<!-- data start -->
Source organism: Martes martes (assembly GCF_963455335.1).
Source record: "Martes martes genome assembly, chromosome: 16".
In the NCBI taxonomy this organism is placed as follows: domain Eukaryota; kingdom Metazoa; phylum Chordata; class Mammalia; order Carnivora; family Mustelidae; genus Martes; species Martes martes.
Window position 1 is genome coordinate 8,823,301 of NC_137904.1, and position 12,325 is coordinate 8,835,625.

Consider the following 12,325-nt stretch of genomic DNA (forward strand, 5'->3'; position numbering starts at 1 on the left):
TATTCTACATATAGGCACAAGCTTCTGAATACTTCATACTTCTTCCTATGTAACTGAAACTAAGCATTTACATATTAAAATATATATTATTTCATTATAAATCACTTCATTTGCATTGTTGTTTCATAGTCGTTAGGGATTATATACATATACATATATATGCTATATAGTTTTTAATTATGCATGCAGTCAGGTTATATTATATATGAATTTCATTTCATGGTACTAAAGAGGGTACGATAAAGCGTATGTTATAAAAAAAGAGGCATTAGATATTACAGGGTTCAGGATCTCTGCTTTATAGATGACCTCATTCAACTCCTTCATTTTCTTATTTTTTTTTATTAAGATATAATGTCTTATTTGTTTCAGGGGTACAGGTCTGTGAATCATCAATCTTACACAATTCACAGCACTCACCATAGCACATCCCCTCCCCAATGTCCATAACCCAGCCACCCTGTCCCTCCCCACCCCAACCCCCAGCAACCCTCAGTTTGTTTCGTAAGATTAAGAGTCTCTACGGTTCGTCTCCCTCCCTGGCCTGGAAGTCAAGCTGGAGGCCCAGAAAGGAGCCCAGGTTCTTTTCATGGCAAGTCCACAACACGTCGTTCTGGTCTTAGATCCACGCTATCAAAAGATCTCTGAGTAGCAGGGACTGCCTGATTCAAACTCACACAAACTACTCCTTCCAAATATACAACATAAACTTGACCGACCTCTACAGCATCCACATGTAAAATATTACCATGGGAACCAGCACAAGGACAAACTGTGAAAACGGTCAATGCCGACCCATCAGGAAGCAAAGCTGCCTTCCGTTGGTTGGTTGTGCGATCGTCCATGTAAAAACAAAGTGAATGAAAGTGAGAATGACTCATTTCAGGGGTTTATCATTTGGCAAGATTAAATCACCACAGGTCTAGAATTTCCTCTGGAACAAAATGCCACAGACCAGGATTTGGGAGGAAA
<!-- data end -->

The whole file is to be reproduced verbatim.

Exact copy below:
Source organism: Martes martes (assembly GCF_963455335.1).
Source record: "Martes martes genome assembly, chromosome: 16".
In the NCBI taxonomy this organism is placed as follows: domain Eukaryota; kingdom Metazoa; phylum Chordata; class Mammalia; order Carnivora; family Mustelidae; genus Martes; species Martes martes.
Window position 1 is genome coordinate 8,823,301 of NC_137904.1, and position 12,325 is coordinate 8,835,625.

Consider the following 12,325-nt stretch of genomic DNA (forward strand, 5'->3'; position numbering starts at 1 on the left):
TATTCTACATATAGGCACAAGCTTCTGAATACTTCATACTTCTTCCTATGTAACTGAAACTAAGCATTTACATATTAAAATATATATTATTTCATTATAAATCACTTCATTTGCATTGTTGTTTCATAGTCGTTAGGGATTATATACATATACATATATATGCTATATAGTTTTTAATTATGCATGCAGTCAGGTTATATTATATATGAATTTCATTTCATGGTACTAAAGAGGGTACGATAAAGCGTATGTTATAAAAAAAGAGGCATTAGATATTACAGGGTTCAGGATCTCTGCTTTATAGATGACCTCATTCAACTCCTTCATTTTCTTATTTTTTTTTATTAAGATATAATGTCTTATTTGTTTCAGGGGTACAGGTCTGTGAATCATCAATCTTACACAATTCACAGCACTCACCATAGCACATCCCCTCCCCAATGTCCATAACCCAGCCACCCTGTCCCTCCCCACCCCAACCCCCAGCAACCCTCAGTTTGTTTCGTAAGATTAAGAGTCTCTACGGTTCGTCTCCCTCCCTGGCCTGGAAGTCAAGCTGGAGGCCCAGAAAGGAGCCCAGGTTCTTTTCATGGCAAGTCCACAACACGTCGTTCTGGTCTTAGATCCACGCTATCAAAAGATCTCTGAGTAGCAGGGACTGCCTGATTCAAACTCACACAAACTACTCCTTCCAAATATACAACATAAACTTGACCGACCTCTACAGCATCCACATGTAAAATATTACCATGGGAACCAGCACAAGGACAAACTGTGAAAACGGTCAATGCCGACCCATCAGGAAGCAAAGCTGCCTTCCGTTGGTTGGTTGTGCGATCGTCCATGTAAAAACAAAGTGAATGAAAGTGAGAATGACTCATTTCAGGGGTTTATCATTTGGCAAGATTAAATCACCACAGGTCTAGAATTTCCTCTGGAACAAAATGCCACAGACCAGGATTTGGGAGGAAA